Combining PyCaret and TimeMachines for Time-Series Prediction

The popular open-source PyCaret package provides automated machine learning capability, allowing the user to search hundreds of regression models. The TimeMachines package provides a variety of incremental (online) time-series algorithms. In this short post, we cover the nuts and bolts of using these two libraries together. We shall

  1. Grab a live time series from microprediction
  2. Fit with pycaret
  3. Run some timemachines models
  4. Fit with pycaret again

All code is provided in https://github.com/microprediction/timeseries-notebooks/blob/main/pycaret_microprediction_timemachines.ipynb. Let’s get a few preliminaries out of the way.

If you get stuck here, I recommend

Retrieving live time-series data from microprediction.org

Lest you are not aware, microprediction hosts “live” contributed time-series. You can browse the listing and, should you wish, enter live time-series competitions. On the other hand, pycaret is intended for “offline” analysis of time-series. Here I’m merely providing a walk-through of offline analysis, with the caveat that deployment in real-time has its own challenges.

There are just a couple of things to be aware of when retrieving data from microprediction using the MicroReader

  • Time series are live, so each time you run this the data will be different
  • Time series are returned as lagged values, so you need to reverse them for chronological ordering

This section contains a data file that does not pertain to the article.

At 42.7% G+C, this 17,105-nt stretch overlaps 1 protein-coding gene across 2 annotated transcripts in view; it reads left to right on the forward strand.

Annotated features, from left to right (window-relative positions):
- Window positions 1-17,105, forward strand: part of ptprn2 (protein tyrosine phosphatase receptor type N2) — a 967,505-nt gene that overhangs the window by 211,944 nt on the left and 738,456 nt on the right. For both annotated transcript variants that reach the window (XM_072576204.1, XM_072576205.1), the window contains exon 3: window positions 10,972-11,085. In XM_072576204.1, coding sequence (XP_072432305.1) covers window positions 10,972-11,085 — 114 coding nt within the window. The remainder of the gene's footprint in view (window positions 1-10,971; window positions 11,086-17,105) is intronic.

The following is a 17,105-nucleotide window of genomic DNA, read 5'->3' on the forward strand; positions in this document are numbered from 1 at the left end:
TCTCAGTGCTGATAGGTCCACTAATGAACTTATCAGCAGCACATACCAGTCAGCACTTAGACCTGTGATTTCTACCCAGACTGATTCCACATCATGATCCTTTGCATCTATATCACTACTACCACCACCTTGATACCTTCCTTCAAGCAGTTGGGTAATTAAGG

• Time is measured in epoch seconds at microprediction

There is a video tutorial on retrieving the historical data should you need it but it is, I hope, fairly straightforward and it requires no credentials. The imports…

Now grab the data and take a peek

Here’s an example:

Using PyCaret

There’s a new time-series module coming to pycaret soon, but for now let’s lean on the regression capabilities. Let’s massage the data into a PyCaret-friendly format, illustrating how you might create features as you go.

Then due to the convenience of PyCaret, there isn’t much more to do.

You should see a model leaderboard like the following

Using TimeMachines models as features

Next, we will run a few univariate time-series models to generate features. We import them and use the “prior” method to generate one-step ahead predictions. These are added as new columns.

This step can take a while. That’s why the timemachines library exists — to provides fast incremental time-series models (in addition to exposing others whose speed is what it is). If you want it to be even more painful, try including the most popular time-series packages released by major companies :)

But now we can re-run pycaret as before, with new features added.

And that’s about all there is to it. If your example is like mine, you’ll see a small reduction in the reported errors. Of course, that will depend on the time-series you happened to choose. And as they say, past performance is no guarantee of future returns.

Chief Data Scientist, Intech Investments